Social Rebate & the power of social recommendations

By Bizclik Editor


As soon as The Wolf of Wall Street was advertised in the cinema I wanted to go and see it. I highly rate Leonardo DiCaprio as an actor, IMDb gave it 8.6 / 10 stars within a few days of launching and Robert Ebert described it as “abashed and shameless, exciting and exhausting, disgusting and illuminating… one of the most entertaining films ever made about loathsome men.” Sign me up! However, the deciding moment came when I received a text message from one of my closest friends. “You have to go and see The Wolf of Wall Street, its one of the best films I’ve seen in a long time. Hilarious!” – My ticket was booked before I could reply to her. The point I’m making here is that personal recommendations from friends and family hold so much more weight than any advertisement, online scoring system or independent review because it’s a direct endorsement from someone you can trust.

Furthermore, recent survey results show that 92 percent of people trust recommendations from family and friends more than any other form of advertising and on top of that 70 percent of Facebook users would rather hear about a brand or a product from friends rather than from the brand itself. When you put those things together, there is a real need in the market place for a word-of-mouth engine.

It’s this understanding of consumer behaviour, which inspired Tom Larkin and Ben Stewart, co-founders of Social Rebate to develop their application. Aware that online reviews, social scoring and the number of ‘Likes’ a company receives doesn’t necessarily equate to much in the real world – a Facebook ‘Like’ doesn’t mean someone has ever bought a product from that company and a positive review on Yelp could well be fake – they began developing an ecommerce marketing solution that harnesses the engagement of real customers, who have voluntarily opted to spend their hard-earned cash with the company in question.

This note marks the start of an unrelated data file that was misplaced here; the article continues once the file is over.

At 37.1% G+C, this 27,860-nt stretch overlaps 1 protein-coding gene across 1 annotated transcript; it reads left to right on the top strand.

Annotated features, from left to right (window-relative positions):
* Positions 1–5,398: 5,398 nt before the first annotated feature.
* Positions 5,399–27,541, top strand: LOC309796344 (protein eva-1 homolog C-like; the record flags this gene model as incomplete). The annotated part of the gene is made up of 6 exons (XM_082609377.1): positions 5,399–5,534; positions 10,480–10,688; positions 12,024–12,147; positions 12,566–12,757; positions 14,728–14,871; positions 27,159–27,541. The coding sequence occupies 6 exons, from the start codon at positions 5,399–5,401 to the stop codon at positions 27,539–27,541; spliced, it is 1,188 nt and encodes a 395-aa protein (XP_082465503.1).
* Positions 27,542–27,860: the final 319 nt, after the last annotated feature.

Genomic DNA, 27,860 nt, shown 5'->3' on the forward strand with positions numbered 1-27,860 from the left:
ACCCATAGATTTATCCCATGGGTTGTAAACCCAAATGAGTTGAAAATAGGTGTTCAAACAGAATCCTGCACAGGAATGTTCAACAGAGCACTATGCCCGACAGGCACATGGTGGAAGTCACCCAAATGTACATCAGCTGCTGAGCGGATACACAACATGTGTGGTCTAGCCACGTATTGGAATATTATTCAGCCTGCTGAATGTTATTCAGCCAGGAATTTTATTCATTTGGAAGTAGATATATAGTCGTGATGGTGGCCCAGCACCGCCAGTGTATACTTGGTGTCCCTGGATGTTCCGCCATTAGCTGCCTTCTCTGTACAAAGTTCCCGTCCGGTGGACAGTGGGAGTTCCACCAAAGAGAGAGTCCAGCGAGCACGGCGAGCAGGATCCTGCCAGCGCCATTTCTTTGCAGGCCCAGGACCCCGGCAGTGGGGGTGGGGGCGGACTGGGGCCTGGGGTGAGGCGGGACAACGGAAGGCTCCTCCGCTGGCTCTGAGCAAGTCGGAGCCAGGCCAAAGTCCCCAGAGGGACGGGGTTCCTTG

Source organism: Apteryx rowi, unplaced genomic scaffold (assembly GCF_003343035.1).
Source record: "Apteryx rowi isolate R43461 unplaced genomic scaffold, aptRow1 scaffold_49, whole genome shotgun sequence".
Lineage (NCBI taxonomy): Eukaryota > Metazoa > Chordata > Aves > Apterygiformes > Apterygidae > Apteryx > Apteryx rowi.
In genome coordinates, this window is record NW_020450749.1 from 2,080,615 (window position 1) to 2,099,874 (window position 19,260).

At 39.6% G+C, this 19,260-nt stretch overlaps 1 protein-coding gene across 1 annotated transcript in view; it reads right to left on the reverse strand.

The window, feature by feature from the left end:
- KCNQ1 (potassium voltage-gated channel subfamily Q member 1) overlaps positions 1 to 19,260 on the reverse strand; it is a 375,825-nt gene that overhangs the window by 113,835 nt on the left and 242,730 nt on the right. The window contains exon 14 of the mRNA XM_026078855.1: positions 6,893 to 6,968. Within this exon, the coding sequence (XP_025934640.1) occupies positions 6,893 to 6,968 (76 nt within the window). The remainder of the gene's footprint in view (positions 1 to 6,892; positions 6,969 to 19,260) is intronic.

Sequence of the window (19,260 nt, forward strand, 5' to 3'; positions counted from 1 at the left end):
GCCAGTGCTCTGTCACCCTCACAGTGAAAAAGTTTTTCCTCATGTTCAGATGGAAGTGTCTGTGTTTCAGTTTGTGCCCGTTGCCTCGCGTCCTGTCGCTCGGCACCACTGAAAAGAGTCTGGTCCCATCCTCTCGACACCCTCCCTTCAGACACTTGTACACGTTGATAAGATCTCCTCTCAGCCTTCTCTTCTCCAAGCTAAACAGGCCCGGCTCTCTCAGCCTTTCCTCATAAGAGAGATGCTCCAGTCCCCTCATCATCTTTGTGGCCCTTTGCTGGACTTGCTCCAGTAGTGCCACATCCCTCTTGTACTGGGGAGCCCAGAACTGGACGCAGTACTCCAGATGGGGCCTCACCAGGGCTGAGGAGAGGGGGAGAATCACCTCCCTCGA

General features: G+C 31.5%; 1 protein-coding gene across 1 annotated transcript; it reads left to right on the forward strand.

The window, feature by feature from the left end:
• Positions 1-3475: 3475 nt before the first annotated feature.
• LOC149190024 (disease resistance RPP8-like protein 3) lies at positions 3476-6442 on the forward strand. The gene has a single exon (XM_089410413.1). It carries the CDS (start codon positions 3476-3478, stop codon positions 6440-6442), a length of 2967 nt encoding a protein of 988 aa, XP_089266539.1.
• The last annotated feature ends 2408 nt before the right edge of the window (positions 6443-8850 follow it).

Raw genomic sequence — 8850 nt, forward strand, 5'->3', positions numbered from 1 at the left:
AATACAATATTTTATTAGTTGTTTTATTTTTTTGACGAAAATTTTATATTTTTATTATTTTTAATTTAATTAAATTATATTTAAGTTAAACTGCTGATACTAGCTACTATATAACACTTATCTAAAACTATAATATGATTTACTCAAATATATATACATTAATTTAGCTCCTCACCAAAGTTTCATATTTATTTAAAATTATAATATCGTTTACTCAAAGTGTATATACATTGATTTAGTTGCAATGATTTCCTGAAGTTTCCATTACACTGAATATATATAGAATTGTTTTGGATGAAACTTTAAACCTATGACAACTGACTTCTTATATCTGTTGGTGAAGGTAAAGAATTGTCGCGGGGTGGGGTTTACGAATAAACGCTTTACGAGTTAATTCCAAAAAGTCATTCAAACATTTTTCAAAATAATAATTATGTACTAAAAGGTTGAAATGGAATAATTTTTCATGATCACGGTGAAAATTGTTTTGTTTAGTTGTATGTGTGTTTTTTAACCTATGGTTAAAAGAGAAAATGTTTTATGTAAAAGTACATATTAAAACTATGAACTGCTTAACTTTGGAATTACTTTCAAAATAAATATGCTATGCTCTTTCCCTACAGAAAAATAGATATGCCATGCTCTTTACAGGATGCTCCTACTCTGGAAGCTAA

Read related articles in Business Review Australia

Let me explain in more detail - Social Rebate allows businesses to boost their online sales and decrease their net advertising costs by leveraging the engagement of their customers. Online businesses participating in the Social Rebate scheme can ‘hire’ their customers to share information about their brand across popular social networking channels such as Facebook, Twitter, Google+, Pinterest and LinkedIn – and in return customers earn cash-back based on the traffic their recommendation generates.